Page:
Why Workers Should Bike at Work

By ColumnsFOXBusiness

With gas prices still squeezing consumers’ wallets and our nation’s obesity levels at unhealthy levels, biking has been gaining momentum as an alternative mode of transportation.

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May is National Bike Month and Friday, May 18 was National Bike to Work Day. According to the League of American Cyclists, “National Bike Month is an opportunity to celebrate the unique power of the bicycle and the many reasons we ride.”

The latest American Community Survey conducted by the U.S. Census Bureau reports that less than 1% of Americans bike to work on a regular basis. Although small, this represents 40% growth in commuter biking since 2000.

Even car commuter bastions like Los Angeles are getting in on the act. Just last year traffic-heavy Los Angeles approved a 30-year plan to build 1,350 miles of bike-friendly pathways around the city to encourage cycling as an alternate means of transportation.

Bacardi U.S.A recently launched an innovative twist on the bike-to-work concept. In support of Ride Your Bike to Work Day, the spirits producer and distributor launched a bike share program at their Coral Gables, Fla., headquarters last week. Spearheaded by their 42BELOW vodka team, the program provides access to bicycles to get around the local community. Each bike is outfitted with a helmet, lock and cargo basket for those quick errands or to-go orders. According to Billy Melnyk, senior brand manager for 42BELOW Vodka, the idea of commuting to work on a bike isn’t all that practical for most people. However, biking around the local community offers a great opportunity for those looking to get a little exercise and at the same time reduce their carbon footprint.

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Bacardi is not alone with offering workers access to bikes. Google (NASDAQ:GOOG) has bike stations scattered around its campus. But Bacardi’s initiative isn’t about getting to and from meetings on campus…it’s about getting out into the community.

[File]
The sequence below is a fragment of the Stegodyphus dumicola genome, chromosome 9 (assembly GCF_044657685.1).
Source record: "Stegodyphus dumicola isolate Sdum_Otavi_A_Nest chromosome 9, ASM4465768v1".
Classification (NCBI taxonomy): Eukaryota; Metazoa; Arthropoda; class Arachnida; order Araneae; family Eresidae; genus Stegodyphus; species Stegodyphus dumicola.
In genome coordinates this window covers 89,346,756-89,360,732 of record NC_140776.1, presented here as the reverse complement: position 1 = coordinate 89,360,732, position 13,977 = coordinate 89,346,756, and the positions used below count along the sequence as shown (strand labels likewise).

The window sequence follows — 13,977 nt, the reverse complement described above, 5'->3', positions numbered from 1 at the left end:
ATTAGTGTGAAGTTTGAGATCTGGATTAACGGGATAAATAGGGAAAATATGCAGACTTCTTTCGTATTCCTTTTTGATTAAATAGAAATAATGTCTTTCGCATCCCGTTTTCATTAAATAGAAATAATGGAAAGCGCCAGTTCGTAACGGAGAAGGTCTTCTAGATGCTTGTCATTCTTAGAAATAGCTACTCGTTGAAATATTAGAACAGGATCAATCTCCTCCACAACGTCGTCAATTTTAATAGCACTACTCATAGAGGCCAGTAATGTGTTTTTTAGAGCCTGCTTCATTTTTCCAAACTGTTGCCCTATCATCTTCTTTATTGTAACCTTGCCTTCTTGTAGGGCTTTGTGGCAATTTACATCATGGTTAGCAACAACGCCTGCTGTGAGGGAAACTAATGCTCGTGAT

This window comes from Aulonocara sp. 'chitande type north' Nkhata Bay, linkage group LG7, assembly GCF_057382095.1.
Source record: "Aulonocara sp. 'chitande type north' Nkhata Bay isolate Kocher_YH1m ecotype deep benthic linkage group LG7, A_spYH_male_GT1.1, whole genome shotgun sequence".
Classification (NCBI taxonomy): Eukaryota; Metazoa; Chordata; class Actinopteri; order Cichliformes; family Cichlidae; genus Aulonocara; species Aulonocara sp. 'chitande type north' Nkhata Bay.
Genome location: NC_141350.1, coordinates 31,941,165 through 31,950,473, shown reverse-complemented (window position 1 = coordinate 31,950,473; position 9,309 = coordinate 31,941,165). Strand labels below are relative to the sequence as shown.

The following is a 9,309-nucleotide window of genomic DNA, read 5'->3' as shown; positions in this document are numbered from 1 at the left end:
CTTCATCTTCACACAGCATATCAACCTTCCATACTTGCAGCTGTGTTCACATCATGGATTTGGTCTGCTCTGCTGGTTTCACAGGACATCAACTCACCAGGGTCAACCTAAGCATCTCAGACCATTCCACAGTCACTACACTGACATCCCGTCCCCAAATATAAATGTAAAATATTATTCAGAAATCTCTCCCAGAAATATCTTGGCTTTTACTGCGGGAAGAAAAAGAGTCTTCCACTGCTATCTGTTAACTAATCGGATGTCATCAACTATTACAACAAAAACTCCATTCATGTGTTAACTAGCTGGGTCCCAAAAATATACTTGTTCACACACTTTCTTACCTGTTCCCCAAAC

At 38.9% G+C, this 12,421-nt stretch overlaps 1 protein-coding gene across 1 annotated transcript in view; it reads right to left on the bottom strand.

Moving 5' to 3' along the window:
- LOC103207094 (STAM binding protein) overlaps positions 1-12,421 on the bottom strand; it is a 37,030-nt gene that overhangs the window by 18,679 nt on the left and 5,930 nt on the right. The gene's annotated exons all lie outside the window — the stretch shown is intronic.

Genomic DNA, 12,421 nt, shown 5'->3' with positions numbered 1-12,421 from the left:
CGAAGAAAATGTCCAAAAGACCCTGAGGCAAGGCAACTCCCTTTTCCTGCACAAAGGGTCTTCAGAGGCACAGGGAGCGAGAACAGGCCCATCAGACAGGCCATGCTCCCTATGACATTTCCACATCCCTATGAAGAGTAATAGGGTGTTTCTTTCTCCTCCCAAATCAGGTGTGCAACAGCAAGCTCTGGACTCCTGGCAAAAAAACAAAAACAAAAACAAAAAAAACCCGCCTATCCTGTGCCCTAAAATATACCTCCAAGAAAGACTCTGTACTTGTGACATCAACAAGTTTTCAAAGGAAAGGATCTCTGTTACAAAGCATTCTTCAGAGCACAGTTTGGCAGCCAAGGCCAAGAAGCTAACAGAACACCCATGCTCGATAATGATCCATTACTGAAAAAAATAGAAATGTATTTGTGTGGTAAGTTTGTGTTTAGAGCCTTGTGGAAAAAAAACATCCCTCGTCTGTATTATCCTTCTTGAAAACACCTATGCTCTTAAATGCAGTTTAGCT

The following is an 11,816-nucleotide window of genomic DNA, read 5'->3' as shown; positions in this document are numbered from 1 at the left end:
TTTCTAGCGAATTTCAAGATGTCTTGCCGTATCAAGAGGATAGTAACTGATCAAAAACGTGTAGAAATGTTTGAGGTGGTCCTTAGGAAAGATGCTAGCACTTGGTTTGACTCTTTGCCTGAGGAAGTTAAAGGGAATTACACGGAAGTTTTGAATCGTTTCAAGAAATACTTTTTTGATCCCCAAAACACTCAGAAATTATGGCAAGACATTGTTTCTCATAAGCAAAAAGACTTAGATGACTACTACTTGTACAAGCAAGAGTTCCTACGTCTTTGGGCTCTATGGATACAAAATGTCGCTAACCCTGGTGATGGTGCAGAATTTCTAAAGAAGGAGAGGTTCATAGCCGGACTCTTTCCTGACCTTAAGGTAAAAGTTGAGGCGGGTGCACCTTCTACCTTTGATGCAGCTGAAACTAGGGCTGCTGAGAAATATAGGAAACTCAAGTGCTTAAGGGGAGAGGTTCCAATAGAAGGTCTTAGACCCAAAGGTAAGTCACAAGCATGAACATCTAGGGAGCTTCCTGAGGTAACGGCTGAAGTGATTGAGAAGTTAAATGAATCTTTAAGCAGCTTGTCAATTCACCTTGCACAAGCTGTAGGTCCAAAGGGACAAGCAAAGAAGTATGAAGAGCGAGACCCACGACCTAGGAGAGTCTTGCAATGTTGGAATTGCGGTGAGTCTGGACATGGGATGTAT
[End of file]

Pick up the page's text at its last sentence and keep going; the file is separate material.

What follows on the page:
Studies show that nearly 40% of car trips are less than two miles, and many of these trips are short hops for lunch or to run a quick errand. Not only do these quick trips mean using fuel and dealing with parking, it keeps drivers focused only at the matter at hand and they miss out on the goings on around the community.

Melnyk says the bike share program is a great way to get team members out of the office and engaged with the local community, as well as other benefits including:

Getting Exercise. Office life can be pretty sedentary, so having the option of popping on a bike for a quick lunch run not only gets you up and moving it also gives you the opportunity to get a little sun and fresh air. Melnyk notes that sometimes he and his team will bike to a local park for a brainstorming session just to get a change of scenery.

Helping Mother Nature. Good corporate social responsibility always starts locally. Short car trips around town can use a lot of fuel and increase the wear and tear on your car. Biking reduces the amount of emissions, but can also reduce the mechanic’s bill.

The bikes in the Bacardi U.S.A bike share program were all built from recycled frames and the number plates that identify each bike are recycled license plates. These are simple, yet sensible solutions that reduce both impact and cost while providing a quality experience.

Creating a Community. When driving a car, you are a enclosed in a giant sea of cars. On a bike, you are more engaged in your surroundings. Melnyk points out that being on a bike “allows you to see what’s around you” and get a real feel for what’s going on in your community.

Biking certainly isn’t for everyone, but it is accessible to most people. The question you should really ask yourself is: What can my organization do to provide a better overall experience for our employees while engaging the local community?

Michael “Dr. Woody” Woodward, PhD is a CEC certified executive coach trained in organizational psychology. Dr. Woody is author of The YOU Plan: A 5-step Guide to Taking Charge of Your Career in the New Economy and is the founder of Human Capital Integrated (HCI), a firm focused on management and leadership development. Dr. Woody also sits on the advisory board of the Florida International University Center for Leadership.Follow Dr. Woody on Twitter and Facebook